Sometimes you just want comfy basics to put on so you just don’t even have to think. And then sometimes you want those basics to have little details that make them uniquely yours. This shirt fell into the latter category for me, so today I’ll be showing you how to do a lace insertion.
Y’all, to tell the truth, my sewjo has been hard to come by lately. A bunch of projects that have ended up not quite right combined with life in general lately have conspired against me. But the thing is, sewing is not just my creative outlet and my sanity, it’s also my job. But when I force myself to power through, sometimes I get a project like this one, which was an easy sew and I love the result.
I’m going to show you both how to insert lace in a seam (like I did) and how to sew lace insertions anywhere else on a garment.
First, you need lace that is the same on both edges. Well, I guess you don’t NEED that, but generally symmetry looks better in this kind of application. You either want both edges to be scalloped (as the lace I used is) or you want two straight edges.
Next, if you are adding the lace to a seam, baste that seam.
Then lay the fabric flat and center the lace over the seam. If you’re adding the lace anywhere else, simply line up the lace on top of the fabric where you want to insert it and pin.
In the picture below, I’ve got seam insertion on the left and mid fabric insertion on the right. You’ll stitch down both edges of the lace to secure it to the fabric, very close to the edge of the lace. For seam insertion, make sure that the seam allowances aren’t caught in your stitching. The open part of your fabric will be the width your stitching lines are apart; as you’ll see below I didn’t go all the way to the edges of my lace. I also used contrast thread on my sample to hopefully make it easier to see, though you’d want to use matching thread.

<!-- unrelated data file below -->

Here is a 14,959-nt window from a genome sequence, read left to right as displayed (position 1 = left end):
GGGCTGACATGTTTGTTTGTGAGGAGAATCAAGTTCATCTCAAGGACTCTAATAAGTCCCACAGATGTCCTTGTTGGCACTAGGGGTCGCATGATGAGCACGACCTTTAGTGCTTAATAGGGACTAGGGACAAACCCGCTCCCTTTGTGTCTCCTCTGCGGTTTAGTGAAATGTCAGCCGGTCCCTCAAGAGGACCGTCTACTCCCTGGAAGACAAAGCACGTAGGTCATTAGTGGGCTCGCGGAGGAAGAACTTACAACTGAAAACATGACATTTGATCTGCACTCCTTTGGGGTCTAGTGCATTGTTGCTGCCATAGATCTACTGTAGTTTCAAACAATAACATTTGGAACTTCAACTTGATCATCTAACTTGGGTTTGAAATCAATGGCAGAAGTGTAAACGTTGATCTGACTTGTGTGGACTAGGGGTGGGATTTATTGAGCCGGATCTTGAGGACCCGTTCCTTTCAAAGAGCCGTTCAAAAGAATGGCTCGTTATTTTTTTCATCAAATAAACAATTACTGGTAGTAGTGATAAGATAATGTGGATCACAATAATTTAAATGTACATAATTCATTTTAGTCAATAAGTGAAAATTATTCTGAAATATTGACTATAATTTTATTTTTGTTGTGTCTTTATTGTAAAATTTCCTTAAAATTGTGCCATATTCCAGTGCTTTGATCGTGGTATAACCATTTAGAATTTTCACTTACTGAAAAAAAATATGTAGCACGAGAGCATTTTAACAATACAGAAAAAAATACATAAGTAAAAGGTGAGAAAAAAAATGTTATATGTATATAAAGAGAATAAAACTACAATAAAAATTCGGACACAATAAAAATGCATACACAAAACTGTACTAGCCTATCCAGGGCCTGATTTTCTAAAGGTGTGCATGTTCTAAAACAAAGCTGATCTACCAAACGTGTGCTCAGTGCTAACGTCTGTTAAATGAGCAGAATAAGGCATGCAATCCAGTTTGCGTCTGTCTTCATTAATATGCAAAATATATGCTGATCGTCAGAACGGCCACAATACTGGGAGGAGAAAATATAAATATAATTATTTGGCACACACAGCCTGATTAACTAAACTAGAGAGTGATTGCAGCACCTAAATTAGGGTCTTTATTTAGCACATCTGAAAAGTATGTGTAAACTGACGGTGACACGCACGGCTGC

For in seam insertion, remove your basting stitches now. For mid fabric insertion, cut your fabric carefully – make sure not to cut the lace – in the middle of your two stitching lines.
Once again, seam on the right, mid fabric insertion on the left. Fold the fabric away from your lace and press it.
Then stitch again, either on or just next to your original stitching line to keep the edges of the fabric from rolling back out. Cut away any excess fabric beyond your stitching.
One more note – I’m using knit fabric here, which doesn’t fray. But if you were using woven fabric, you’d want to use a narrow zigzag stitch instead of a straight stitch, because that would keep the fabric edges from fraying.
And you’re done with the lace insertion! Continue to sew the rest of the garment as if the lace was part of the original fabric.
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